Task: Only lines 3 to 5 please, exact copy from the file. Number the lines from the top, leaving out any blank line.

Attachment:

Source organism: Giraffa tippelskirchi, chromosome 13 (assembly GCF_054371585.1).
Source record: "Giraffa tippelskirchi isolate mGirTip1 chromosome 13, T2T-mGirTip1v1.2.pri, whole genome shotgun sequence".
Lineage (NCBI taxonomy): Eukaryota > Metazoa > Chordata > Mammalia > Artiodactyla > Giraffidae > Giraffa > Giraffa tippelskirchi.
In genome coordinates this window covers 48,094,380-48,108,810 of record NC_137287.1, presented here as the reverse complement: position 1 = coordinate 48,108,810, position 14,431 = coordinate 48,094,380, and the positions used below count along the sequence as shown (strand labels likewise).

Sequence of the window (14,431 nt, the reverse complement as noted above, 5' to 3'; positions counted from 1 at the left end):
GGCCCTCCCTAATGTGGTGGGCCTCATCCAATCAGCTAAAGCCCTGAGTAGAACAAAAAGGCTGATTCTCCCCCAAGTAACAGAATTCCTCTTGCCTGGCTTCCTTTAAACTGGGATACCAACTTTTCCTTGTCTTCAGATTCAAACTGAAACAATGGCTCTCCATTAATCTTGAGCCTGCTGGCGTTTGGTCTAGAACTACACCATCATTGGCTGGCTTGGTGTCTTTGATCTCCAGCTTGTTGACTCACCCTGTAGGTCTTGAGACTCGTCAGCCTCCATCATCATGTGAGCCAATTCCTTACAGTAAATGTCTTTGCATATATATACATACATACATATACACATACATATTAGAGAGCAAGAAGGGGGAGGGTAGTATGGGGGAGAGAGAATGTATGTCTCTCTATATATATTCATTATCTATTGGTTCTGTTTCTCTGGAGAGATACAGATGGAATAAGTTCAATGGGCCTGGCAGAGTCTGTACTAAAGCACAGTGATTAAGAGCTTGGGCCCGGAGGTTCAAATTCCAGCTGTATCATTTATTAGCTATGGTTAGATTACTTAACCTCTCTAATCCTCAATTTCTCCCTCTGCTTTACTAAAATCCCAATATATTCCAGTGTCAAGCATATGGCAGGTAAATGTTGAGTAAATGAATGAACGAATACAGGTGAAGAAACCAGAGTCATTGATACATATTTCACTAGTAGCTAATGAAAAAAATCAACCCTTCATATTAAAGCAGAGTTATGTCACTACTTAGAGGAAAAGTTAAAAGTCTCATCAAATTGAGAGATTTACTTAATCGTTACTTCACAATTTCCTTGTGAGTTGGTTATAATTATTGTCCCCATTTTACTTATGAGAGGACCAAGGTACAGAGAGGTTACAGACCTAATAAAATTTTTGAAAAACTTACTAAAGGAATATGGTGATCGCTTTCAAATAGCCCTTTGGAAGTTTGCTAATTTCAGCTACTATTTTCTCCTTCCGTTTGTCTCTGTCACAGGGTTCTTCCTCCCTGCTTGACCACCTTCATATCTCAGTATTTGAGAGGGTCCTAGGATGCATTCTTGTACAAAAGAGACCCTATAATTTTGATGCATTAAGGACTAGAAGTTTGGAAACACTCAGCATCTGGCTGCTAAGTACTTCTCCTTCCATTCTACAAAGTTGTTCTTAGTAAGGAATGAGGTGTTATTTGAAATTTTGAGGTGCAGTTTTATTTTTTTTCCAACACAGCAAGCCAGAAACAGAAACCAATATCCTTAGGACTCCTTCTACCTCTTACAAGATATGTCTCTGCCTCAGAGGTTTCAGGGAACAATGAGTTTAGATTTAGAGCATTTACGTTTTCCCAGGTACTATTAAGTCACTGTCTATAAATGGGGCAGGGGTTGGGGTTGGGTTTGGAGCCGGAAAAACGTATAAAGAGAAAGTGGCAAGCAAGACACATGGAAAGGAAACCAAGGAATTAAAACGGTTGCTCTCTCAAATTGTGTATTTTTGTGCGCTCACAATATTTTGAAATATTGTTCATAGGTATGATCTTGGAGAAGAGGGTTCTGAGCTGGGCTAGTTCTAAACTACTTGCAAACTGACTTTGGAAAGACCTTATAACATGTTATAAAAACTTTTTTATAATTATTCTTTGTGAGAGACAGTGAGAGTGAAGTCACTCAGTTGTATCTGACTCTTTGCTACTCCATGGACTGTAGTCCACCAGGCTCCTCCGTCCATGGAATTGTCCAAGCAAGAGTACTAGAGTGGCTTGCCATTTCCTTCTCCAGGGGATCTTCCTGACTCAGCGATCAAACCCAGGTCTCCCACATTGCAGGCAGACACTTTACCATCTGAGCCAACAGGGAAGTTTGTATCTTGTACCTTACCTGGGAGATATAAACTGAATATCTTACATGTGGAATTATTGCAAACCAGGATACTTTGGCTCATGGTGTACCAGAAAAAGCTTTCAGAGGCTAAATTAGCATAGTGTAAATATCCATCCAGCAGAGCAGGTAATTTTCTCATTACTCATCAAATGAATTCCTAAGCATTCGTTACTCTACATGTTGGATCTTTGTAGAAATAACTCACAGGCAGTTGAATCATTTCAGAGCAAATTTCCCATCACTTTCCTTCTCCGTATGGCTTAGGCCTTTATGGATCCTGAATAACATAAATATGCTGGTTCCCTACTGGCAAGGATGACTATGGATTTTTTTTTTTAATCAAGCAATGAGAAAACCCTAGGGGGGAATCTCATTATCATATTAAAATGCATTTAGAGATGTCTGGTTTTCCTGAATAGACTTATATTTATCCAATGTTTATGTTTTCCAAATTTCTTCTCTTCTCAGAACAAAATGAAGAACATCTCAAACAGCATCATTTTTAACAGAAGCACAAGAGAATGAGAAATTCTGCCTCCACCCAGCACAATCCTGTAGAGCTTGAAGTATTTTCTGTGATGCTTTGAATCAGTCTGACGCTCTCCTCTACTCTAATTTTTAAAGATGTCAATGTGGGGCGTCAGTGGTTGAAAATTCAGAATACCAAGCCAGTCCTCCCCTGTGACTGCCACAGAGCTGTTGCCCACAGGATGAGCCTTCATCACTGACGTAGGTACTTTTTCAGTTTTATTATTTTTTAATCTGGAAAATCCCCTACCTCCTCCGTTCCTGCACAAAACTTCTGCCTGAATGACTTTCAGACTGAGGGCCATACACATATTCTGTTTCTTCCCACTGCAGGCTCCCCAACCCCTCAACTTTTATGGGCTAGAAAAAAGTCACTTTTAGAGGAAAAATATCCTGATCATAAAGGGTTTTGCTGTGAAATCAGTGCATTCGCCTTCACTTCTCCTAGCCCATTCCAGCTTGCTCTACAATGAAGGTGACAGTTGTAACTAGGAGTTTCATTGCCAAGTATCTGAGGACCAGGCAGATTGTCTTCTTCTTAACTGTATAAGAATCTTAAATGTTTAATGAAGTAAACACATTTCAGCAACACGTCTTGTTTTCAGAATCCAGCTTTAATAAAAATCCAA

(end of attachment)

Lineage (NCBI taxonomy): Eukaryota > Metazoa > Chordata > Mammalia > Artiodactyla > Giraffidae > Giraffa > Giraffa tippelskirchi.
In genome coordinates this window covers 48,094,380-48,108,810 of record NC_137287.1, presented here as the reverse complement: position 1 = coordinate 48,108,810, position 14,431 = coordinate 48,094,380, and the positions used below count along the sequence as shown (strand labels likewise).

Sequence of the window (14,431 nt, the reverse complement as noted above, 5' to 3'; positions counted from 1 at the left end):